If the young athletes players from the Aussie Traveller Ryde Bulls had come all the way from Sydney just to play basketball, they might have found last weeks visit to Carrboro High School a little disappointing.
Carrboro had little trouble in defeating the touring Ryde Bulls 67-45.
James Scott and Matt Mackinnon led Carrboro with 15 points apiece. Scott, who also finished with 10 rebounds, scored nine points in the first half to help Carrboro run out to an early 27-13 lead.
The Ryde Bulls never against got the margin under double digits, despite a good second half for 6-7 post Cooper Wilks and his team-high 13 points.
But the score seemed unimportant to the Aussies, who had come 9,600 miles for something more. They wanted to sample basketball in the nation where the game was born, and they got plenty of that.
I told our players that if they could take anything back from here, it should the intensity with which the Americans play the game, Ryde Bulls head coach Jim Arkell said Monday night.
Theyre physical; theyre fast, and theyre determined. Thats instilled in the American boys from the beginning.
Composed mostly of players from St. Josephs College in Hunters Hill, a suburb of Sydney, the Ryde Bulls left Australia for a tour of the Carolinas shortly before Christmas.
The weather was a hot and sunny day in northeastern Australia when they left, Arkell said, and the Ryde Bulls arrived in a chilly winter in North Carolina.
Australia is having a really hot summer, Arkell said. Its good to get some cold air.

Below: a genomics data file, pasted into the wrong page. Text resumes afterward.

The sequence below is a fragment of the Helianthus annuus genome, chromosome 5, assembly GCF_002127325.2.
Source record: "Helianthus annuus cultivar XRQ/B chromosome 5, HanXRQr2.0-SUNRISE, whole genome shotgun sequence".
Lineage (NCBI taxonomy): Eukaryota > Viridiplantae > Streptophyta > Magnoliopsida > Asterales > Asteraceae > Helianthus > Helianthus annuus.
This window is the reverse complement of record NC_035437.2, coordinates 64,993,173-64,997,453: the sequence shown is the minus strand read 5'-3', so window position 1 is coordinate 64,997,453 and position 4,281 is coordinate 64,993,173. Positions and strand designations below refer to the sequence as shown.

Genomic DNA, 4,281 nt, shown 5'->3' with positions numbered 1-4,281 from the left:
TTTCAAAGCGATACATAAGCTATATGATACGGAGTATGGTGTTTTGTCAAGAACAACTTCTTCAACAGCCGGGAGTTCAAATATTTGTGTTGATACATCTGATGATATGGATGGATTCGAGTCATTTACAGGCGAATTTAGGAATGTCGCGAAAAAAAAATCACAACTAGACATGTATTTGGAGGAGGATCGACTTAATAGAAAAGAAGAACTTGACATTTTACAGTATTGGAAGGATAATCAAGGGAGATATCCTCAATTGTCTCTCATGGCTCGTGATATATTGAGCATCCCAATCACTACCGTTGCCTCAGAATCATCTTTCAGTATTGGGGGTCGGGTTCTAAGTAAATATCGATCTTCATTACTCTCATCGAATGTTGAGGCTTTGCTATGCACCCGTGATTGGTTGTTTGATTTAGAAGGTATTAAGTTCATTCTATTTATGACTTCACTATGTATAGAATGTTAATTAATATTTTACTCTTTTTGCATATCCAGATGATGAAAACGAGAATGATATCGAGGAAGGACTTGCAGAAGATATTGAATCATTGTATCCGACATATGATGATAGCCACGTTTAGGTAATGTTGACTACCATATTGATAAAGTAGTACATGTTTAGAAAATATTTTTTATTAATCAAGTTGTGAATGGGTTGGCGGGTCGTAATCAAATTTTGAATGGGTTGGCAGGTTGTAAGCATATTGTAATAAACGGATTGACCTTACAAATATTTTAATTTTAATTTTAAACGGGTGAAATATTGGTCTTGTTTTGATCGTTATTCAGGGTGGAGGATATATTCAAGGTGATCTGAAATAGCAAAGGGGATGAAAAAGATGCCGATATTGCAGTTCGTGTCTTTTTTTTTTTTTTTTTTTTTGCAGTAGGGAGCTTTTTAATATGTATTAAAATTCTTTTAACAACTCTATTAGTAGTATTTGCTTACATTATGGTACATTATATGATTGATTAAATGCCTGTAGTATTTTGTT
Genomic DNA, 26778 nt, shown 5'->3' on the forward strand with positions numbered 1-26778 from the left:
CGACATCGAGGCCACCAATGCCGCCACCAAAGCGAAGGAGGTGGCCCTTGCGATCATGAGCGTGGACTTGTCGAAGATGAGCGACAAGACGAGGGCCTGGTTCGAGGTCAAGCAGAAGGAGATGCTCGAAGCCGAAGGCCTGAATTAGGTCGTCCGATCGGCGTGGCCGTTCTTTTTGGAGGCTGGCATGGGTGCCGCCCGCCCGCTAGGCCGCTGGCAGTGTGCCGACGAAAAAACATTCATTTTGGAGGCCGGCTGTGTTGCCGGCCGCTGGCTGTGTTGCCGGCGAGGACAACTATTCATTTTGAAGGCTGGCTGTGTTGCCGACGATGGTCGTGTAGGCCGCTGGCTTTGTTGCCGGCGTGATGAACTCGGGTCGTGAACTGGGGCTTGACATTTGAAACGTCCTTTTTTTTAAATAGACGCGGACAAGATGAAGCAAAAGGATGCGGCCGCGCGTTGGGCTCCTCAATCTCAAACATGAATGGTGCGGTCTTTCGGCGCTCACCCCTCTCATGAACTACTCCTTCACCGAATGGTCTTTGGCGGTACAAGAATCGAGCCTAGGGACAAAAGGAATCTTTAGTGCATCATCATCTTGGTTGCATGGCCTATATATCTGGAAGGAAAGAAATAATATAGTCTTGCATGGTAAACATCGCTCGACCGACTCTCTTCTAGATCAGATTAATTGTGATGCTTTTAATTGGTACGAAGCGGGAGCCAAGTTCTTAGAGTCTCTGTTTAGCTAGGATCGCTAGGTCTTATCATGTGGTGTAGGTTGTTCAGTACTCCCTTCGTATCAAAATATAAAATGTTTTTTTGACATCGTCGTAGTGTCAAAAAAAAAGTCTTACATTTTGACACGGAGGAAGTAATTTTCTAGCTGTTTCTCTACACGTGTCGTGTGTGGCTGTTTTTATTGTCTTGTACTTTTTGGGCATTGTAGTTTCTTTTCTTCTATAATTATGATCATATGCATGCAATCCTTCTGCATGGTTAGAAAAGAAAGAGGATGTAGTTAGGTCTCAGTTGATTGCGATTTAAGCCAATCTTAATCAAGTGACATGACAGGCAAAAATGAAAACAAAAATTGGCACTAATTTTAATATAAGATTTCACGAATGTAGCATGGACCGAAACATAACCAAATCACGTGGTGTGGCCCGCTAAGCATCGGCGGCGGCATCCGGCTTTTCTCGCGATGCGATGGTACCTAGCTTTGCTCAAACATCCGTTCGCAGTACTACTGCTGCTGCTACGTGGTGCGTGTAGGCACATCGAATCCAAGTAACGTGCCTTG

The Ryde Bulls were one of three sets of Aussie Basketball Traveller clubs visiting over the holidays. Most of the clubs, similar to AAU teams in the United States, brought high school age players who were on summer break in Australia.
St. Josephs sister school, Marist Canberra, sent a varsity program into New York (where they encountered a minus-15 wind chill in a blizzard,) and others to Texas, where they got to interact with some Dallas Mavericks. A Marist JV squad finished third in a North Carolina Junior Varsity holiday tournament.
In Durham, Melbournes Casey Cavaliers played (and lost handily) to Riverside High School. But the Cavaliers also won a holiday tournament in Dallas the previous weekend and played in Raleigh on Thursday.
The Australians paid their own way to get here, costing the Ryde Bulls about $5,500 per player, according to Arkell.
Most of these boys will never play basketball after they finish school, but a couple have ambitions of getting onto a team here in America, Arkell said. If they can take back that sort of intensity that these guys here (in Carrboro) showed tonight, thatll stand us in good stead for the rest of our competition.
Carrboro also gained from the experience.
Scott, who matched up well on the various Ryde Bulls who ventured into the lane, liked seeing the visitors single post offense, something Arkell had picked up on earlier tours of California and Washington state.
You learn some new things. You learn a different style of basketball, Scott said. It helps you prepare for things you might see from other teams.
We got to see them play four out and one in, kind of West Coast basketball. Its nice to see that, because not a lot of teams here do that.
Carrboro coach Jon Alcox said the lessons go beyond the basketball court. His players, who gave Carrboro High School T-shirts and coffee mugs to their visitors before the game, also learned by sharing a post-game meal with the Australians. Several Carrboro players families hosted Ryde Bulls for the night.
The biggest thing for us in this is getting to know kids from other countries who have the same love of basketball, Alcox said. Theyll get to know each other and maybe make a friend.